Eric Joyner’s exhibit Sweet Dominion offers retro flair
There is something sublime, yet comforting, about eating fresh donuts at an art gallery opening. Sweet Dominion, Eric Joyner’s latest exhibition, premiered Saturday at the Corey Helford Gallery near Boyle Heights. A visit to the gallery makes a perfect treat for any art fan with a taste for ’50s nostalgia.
In an interview clip that greets visitors at the gallery door, the artist explains quite plainly what will become undeniable upon entering the showroom: “I paint robots and donuts, and I’ve been doing so for the past fifteen years.” This is Joyner’s fourth appearance at the Corey Helford Gallery, which seems to specialize in particular artists like Joyner.
This time, 20 of Joyner’s new paintings appear alongside a selection of the artist’s past works. Front and center is the piece “Melee,” a massive 81-inch work depicting robots battling in a packed coliseum — with obligatory donuts, of course. Visitors to the gallery’s opening were given the classic glazed treat and invited to eat while viewing the paintings — a lighthearted touch that further sweetened the whimsical, joyful tone of Joyner’s artwork.
The San Francisco-based artist became enamored with vintage robots after encountering tin Cold War-era Japanese robot toys. Though nearly every painting of his features both robots and donuts, how Joyner plays with their exact relationship is what gives the paintings in Sweet Dominion their liveliness. In some pieces, the desserts are objects of desire, whether affectionately, as in “North Beach,” or voyeuristically, as in “Cake in Lake,” in which a robot peers through bushes at a pink, supple cake that hovers above a lake’s surface. “Spiritual But Not Religious,” titled “Dark Energy” on the artist’s website, shows a robot worshipping an all-chocolate donut, bearing an expression of rapturous ecstasy. This painting is quintessential Joyner, disarmingly silly even while imbued with depth and some sarcasm.
Unrestrained, childlike joy informs everything Joyner does, right down to his signature, the “Joy” part of which is stretched out larger than the “ner,” as if in intemperate celebration of the painting’s completion. The artist’s paintings foreground motion and life in both their content and form. Joyner’s technical skill as a painter shines through in “Haste,” a profile of a robot riding a motorcycle whose wheels have been stretched into speedy comic ellipses. It stands among several paintings that recall cartoon mischief, like “The Unusual Suspects,” a classic roundup mugshot that doubles as a taxonomy of the artist’s robot species.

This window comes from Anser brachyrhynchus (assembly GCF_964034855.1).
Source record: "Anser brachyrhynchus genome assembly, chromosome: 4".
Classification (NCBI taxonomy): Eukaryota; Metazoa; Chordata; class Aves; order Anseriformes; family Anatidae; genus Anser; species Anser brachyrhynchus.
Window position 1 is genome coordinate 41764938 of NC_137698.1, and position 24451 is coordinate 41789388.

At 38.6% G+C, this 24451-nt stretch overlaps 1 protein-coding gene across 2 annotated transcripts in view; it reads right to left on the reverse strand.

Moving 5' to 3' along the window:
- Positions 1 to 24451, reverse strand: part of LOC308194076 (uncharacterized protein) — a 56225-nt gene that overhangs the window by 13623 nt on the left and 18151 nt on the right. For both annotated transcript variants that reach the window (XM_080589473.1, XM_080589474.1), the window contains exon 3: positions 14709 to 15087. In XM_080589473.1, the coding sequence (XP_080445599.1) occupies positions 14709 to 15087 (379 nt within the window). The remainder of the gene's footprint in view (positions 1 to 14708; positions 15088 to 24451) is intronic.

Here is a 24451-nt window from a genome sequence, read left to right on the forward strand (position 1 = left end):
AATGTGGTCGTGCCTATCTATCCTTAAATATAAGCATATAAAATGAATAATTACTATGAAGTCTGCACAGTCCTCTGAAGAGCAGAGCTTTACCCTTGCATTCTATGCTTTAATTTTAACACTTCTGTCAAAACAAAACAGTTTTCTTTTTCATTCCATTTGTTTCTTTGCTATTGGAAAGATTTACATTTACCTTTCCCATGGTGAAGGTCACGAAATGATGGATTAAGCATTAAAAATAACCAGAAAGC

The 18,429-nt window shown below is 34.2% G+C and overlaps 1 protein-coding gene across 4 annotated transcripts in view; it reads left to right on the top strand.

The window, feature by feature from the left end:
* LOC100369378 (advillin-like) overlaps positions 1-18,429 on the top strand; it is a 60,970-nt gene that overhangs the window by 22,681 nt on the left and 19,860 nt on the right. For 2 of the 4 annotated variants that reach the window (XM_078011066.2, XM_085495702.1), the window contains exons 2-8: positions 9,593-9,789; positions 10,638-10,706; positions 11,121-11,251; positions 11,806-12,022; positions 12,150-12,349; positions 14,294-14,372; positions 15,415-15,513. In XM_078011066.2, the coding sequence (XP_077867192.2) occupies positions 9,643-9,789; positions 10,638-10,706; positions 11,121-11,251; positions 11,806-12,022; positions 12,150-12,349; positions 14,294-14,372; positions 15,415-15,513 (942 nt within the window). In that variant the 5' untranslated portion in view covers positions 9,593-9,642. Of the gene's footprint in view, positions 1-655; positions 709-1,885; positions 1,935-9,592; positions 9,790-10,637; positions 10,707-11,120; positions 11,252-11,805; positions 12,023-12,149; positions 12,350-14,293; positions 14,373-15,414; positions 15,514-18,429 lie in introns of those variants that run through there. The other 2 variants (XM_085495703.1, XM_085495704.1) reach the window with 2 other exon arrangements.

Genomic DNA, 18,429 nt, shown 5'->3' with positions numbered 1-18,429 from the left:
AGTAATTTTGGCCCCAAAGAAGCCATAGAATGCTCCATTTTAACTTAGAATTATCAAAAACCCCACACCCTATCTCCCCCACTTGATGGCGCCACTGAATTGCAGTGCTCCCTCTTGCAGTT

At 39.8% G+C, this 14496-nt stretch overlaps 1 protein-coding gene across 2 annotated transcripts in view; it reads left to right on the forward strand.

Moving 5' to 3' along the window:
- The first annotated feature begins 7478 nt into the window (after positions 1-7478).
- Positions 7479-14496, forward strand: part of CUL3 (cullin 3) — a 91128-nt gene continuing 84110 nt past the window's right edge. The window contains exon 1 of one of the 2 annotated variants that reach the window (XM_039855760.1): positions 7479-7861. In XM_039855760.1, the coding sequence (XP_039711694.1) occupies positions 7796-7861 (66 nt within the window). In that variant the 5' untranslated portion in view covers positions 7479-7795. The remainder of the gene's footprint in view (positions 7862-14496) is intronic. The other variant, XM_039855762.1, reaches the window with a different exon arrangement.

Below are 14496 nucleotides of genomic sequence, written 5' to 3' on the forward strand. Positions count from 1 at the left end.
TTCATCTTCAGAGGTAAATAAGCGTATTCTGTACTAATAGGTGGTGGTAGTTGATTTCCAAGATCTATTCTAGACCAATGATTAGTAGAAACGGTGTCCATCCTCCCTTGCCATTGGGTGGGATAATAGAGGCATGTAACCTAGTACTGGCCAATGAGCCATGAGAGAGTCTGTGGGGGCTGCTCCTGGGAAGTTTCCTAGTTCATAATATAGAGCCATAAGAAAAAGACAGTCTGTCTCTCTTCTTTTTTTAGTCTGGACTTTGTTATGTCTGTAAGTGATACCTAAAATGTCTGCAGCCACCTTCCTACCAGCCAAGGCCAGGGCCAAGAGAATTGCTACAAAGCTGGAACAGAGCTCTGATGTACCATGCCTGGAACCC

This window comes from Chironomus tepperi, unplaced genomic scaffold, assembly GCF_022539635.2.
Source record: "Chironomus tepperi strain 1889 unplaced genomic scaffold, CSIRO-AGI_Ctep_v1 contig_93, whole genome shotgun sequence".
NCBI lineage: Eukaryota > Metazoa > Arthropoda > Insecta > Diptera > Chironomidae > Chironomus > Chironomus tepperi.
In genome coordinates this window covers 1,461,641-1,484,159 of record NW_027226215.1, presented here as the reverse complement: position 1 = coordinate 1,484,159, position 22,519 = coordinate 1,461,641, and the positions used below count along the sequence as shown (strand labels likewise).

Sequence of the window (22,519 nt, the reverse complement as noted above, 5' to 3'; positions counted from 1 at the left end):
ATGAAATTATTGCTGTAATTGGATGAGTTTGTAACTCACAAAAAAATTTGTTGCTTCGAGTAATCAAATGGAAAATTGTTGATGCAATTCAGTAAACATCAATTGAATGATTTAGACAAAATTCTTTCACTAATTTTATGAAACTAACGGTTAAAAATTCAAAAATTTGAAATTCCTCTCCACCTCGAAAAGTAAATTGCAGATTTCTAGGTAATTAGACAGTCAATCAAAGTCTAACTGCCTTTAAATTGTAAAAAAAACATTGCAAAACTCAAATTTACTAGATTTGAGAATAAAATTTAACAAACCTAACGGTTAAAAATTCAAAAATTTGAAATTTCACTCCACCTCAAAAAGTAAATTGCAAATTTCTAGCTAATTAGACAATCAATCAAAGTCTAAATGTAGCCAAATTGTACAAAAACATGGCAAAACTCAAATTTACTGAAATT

Joyner’s aesthetic is firmly in the line of ’50s retro futurism. The robots are tacky, square, and delightful; their affection for diners, donuts and domination is on full display in the current gallery. But Sweet Dominion showcases new themes in the author’s repertoire as well, including nature, the undersea and migration, as in “Movers and Shakers,” an almost heartbreaking robot pioneer scene. More than half of the new paintings have already been sold.
The collection is worth seeing in person, as the artist’s affection for these robots, as well as their ubiquitous donuts, is best conveyed when all the paintings are witnessed at once. The Corey Helford Gallery, across the river from the Arts District in a somewhat run-down industrial area, is a perfect site for Joyner’s paintings. A visit to the reclaimed warehouse cannot help but be bracketed between sightings of “real” robots, the construction equipment at rest around the Santa Monica Freeway bridge. The building is currently home to two other smaller galleries as well, a collection by Nathan James entitled Dark Matter and Below the Surface, a curated group show.
Joyner’s work will remain on display through March 19. The artist has also published a book of his work titled — appropriately — Robots and Donuts.